In terms of build quality and performance, what type of reverse lens mount should I be looking at? I'm looking to use this method in place of buying a Macro lens at the moment, just to test the waters and explore the world of Macro photography. Any tips, tricks or buying advice would be great. Thanks
The issues you will have with a reversing adapter on the main body is lack of apeture control. This will make your depth of field VERY shallow. [...]
I have used a reverse adapter with a 50mm f/1.4 and you can control aperture by setting the aperture connected normally and then removing the lens with the camera still powered up. The lens will retain the aperture when disconnected and then can be reversed.
Extension tubes are easier, but more expensive. Closeup lenses are another option. There are many ways to get close to a subject. One of my favorite things to play around with.
My advice would be to simply get a set of Macro Extension Tubes that support AF and aperture control and use those with the lenses you have.... The 18-55mm set to 55mm or the 55-250 set to between 55 and 100mm or so.
There are inexpensive macro tubes selling for around $75 for a set, not fancy, plastic bodied but with metal bayonet mounts. Zeikos (also sell as Bower, Vivitar, ProOptic and a bunch of other brand names) that have sort of odd sizes in the set: 13mm, 21mm and 31mm. Opteka just stared offering a set too, for around the same price, but with more traditional sizes: 12mm, 20mm and 36mm.
Canon sells 12mm and 25mm tubes individually. So does Kenko, who also offer a set that included 12mm, 20mm and 35mm. All these are more expensive than the plastic bodied tubes, but are definitely better quality, too.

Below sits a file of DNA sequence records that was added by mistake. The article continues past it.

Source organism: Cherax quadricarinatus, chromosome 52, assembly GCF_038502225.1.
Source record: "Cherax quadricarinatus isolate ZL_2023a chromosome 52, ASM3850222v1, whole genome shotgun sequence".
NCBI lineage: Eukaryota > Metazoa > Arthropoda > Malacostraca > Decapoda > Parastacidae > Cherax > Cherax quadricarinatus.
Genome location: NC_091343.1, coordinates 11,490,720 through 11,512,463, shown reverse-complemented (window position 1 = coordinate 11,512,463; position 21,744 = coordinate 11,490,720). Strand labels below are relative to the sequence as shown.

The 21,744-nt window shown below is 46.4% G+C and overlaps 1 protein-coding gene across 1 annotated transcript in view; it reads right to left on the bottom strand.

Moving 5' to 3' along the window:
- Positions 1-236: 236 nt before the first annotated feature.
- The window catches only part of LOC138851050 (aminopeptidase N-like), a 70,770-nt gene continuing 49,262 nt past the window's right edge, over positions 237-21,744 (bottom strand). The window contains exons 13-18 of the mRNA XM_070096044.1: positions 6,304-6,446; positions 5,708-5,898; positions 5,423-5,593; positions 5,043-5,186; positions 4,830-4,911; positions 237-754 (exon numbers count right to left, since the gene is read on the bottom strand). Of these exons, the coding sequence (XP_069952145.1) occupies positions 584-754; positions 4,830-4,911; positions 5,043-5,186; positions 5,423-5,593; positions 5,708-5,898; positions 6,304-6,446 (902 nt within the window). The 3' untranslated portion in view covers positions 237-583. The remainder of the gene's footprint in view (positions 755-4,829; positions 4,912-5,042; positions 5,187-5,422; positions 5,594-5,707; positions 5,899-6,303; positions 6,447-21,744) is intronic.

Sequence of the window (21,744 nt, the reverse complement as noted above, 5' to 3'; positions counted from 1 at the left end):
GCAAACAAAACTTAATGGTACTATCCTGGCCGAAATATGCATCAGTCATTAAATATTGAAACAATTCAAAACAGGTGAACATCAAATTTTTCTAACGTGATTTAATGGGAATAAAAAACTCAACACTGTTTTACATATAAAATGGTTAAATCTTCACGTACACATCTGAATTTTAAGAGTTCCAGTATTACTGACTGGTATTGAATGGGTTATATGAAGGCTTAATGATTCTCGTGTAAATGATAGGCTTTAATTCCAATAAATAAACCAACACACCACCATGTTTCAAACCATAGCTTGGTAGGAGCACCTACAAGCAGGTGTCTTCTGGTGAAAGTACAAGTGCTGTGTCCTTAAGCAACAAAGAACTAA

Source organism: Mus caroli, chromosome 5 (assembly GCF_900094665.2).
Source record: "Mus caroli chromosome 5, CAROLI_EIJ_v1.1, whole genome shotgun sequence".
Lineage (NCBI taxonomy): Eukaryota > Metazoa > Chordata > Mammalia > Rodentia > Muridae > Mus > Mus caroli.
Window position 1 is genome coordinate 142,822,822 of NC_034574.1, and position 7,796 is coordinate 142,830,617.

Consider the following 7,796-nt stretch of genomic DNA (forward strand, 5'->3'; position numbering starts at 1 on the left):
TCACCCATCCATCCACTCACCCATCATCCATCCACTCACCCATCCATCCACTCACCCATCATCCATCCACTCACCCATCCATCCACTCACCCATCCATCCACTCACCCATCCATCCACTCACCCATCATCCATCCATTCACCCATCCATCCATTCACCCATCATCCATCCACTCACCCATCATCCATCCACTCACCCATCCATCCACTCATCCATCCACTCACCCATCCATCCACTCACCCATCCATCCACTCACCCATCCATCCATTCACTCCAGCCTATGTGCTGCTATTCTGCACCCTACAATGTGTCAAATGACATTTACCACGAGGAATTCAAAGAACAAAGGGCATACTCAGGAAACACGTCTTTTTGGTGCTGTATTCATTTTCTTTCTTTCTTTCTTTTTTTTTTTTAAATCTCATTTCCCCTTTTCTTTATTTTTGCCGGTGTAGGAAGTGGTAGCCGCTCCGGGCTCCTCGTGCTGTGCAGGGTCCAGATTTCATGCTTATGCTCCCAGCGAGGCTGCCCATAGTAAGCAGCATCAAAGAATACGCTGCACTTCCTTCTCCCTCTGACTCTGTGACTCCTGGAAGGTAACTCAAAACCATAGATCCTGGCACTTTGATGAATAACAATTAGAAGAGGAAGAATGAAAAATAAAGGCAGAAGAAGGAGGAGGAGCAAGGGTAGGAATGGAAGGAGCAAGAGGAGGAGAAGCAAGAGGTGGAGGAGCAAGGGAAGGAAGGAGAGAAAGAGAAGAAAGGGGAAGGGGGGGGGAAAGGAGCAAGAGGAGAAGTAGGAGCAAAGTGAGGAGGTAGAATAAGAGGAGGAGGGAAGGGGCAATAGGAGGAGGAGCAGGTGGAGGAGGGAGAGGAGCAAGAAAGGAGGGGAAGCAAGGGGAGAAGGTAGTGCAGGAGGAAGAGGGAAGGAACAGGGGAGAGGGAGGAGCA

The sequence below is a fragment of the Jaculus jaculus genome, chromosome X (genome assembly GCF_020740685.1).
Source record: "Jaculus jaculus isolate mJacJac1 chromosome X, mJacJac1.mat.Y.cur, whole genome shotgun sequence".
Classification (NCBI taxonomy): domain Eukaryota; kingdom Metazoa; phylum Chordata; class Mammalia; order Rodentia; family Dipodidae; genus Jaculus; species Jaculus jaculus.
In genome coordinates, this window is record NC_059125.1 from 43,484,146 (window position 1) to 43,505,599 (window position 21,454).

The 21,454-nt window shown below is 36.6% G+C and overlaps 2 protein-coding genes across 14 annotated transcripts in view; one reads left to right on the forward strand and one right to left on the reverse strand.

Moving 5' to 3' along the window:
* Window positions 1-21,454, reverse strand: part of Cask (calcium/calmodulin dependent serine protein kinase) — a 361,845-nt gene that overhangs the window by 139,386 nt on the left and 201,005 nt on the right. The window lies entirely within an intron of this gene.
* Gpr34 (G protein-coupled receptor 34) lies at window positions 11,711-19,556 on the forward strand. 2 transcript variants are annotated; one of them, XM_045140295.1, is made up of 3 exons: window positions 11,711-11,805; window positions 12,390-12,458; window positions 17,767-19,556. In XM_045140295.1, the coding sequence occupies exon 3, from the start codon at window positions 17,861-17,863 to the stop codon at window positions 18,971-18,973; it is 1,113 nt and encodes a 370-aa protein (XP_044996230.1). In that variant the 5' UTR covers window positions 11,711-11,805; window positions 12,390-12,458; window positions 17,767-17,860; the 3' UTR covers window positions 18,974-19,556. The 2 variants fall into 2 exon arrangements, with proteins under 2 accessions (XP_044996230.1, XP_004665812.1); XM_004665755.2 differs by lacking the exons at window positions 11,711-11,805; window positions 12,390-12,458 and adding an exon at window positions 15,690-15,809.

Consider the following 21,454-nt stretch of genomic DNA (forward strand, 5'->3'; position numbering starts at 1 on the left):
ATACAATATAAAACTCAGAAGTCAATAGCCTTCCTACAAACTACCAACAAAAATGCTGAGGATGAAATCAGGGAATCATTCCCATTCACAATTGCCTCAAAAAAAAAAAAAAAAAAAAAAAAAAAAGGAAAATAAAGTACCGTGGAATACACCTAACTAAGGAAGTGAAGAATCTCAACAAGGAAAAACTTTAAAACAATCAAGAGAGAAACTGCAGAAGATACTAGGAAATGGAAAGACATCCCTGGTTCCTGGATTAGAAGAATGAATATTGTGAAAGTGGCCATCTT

Do not waste your money on the really cheap Macro Extension Tubes... Under $25... Sometimes under $15. They lack the electronic contacts, which means no AF and no aperture control. No AF isn't all that big a deal, it's often easier to use manual focus techniques for macro, anyway. But no control of the aperture is a pain in the arse (there is a work-around, but it's really slow, involved and fussy).
There are two ways to reverse lenses.... One is to reverse the lens right on the camera. The other is to reverse stack a lens on top of another lens on the camera.
Reversing the lens right on the camera means no AF and no control over aperture control if using modern AF lenses. Vintage manual focus lenses, which have an aperture control dial right on the lens, can be used. BUT, CANON FD IS NOT USABLE. All FD lenses stop down to f5.6 when removed from the camera and remain there. In other words you cannot change the aperture by changing the setting on the dial on the lens, without a special, hard to find device that installs like a rear lens cap.
Even so, a reversed lens makes for very high and difficult to work with magnifications. It will almost always mean using a tripod and often you will need auxiliary lighting (at a minimum, a portable flash and an off-camera shoe cord).
A reversed and stacked lens is a little different and more practical. This is usually done with two prime lenses, is difficult or impossible with zooms. Often a 28mm or 35mm lens is reversed on the front of a 135mm, for example. Ideally the two lenses should the same filter thread size. That makes it easier to get a stacking ring to join them together. The lens on the front act like a high quality diopter of sorts. You'll be somewhat limited to a range of fairly high magnification. The rear lens still provides control over the aperture, though AF probably won't work.
By the time you set up either type of reversing rig, you'll most likely have more than $75 in it. So it would likely be easier and cheaper to just get a set of Macro Extension Tubes to experiment with. That would be my recommendation. They are very versatile and come in handy for many things... I always have a set with me (sometimes even use them on macro lenses).